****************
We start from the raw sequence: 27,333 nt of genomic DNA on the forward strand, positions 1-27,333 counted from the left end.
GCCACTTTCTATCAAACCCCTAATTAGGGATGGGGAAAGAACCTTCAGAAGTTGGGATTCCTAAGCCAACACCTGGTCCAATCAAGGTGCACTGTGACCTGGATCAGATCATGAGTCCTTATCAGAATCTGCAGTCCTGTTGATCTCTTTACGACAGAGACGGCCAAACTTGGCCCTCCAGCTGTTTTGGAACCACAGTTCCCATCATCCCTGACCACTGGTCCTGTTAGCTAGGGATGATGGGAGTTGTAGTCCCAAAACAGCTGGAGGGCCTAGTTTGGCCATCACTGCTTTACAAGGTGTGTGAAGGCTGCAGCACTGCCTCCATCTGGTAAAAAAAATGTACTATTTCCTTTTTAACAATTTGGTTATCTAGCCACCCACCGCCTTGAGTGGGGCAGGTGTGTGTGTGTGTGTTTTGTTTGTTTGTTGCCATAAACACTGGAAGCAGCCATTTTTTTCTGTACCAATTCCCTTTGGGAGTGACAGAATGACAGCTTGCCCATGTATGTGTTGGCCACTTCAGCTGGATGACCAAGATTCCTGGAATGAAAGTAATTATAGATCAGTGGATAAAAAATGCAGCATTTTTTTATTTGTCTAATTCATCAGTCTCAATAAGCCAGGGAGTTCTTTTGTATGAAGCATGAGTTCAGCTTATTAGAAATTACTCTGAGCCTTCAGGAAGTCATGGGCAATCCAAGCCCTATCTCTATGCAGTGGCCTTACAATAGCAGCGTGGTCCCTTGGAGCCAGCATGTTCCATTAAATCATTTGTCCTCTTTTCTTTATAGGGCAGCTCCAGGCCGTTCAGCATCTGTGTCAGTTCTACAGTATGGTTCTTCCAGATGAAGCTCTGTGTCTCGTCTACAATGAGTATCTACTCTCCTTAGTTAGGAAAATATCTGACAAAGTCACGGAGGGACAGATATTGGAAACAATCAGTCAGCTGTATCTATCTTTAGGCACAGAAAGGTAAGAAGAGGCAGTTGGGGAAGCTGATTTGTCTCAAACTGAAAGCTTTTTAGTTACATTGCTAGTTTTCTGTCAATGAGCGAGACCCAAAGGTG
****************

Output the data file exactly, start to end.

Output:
We start from the raw sequence: 27,333 nt of genomic DNA on the forward strand, positions 1-27,333 counted from the left end.
GCCACTTTCTATCAAACCCCTAATTAGGGATGGGGAAAGAACCTTCAGAAGTTGGGATTCCTAAGCCAACACCTGGTCCAATCAAGGTGCACTGTGACCTGGATCAGATCATGAGTCCTTATCAGAATCTGCAGTCCTGTTGATCTCTTTACGACAGAGACGGCCAAACTTGGCCCTCCAGCTGTTTTGGAACCACAGTTCCCATCATCCCTGACCACTGGTCCTGTTAGCTAGGGATGATGGGAGTTGTAGTCCCAAAACAGCTGGAGGGCCTAGTTTGGCCATCACTGCTTTACAAGGTGTGTGAAGGCTGCAGCACTGCCTCCATCTGGTAAAAAAAATGTACTATTTCCTTTTTAACAATTTGGTTATCTAGCCACCCACCGCCTTGAGTGGGGCAGGTGTGTGTGTGTGTGTTTTGTTTGTTTGTTGCCATAAACACTGGAAGCAGCCATTTTTTTCTGTACCAATTCCCTTTGGGAGTGACAGAATGACAGCTTGCCCATGTATGTGTTGGCCACTTCAGCTGGATGACCAAGATTCCTGGAATGAAAGTAATTATAGATCAGTGGATAAAAAATGCAGCATTTTTTTATTTGTCTAATTCATCAGTCTCAATAAGCCAGGGAGTTCTTTTGTATGAAGCATGAGTTCAGCTTATTAGAAATTACTCTGAGCCTTCAGGAAGTCATGGGCAATCCAAGCCCTATCTCTATGCAGTGGCCTTACAATAGCAGCGTGGTCCCTTGGAGCCAGCATGTTCCATTAAATCATTTGTCCTCTTTTCTTTATAGGGCAGCTCCAGGCCGTTCAGCATCTGTGTCAGTTCTACAGTATGGTTCTTCCAGATGAAGCTCTGTGTCTCGTCTACAATGAGTATCTACTCTCCTTAGTTAGGAAAATATCTGACAAAGTCACGGAGGGACAGATATTGGAAACAATCAGTCAGCTGTATCTATCTTTAGGCACAGAAAGGTAAGAAGAGGCAGTTGGGGAAGCTGATTTGTCTCAAACTGAAAGCTTTTTAGTTACATTGCTAGTTTTCTGTCAATGAGCGAGACCCAAAGGTG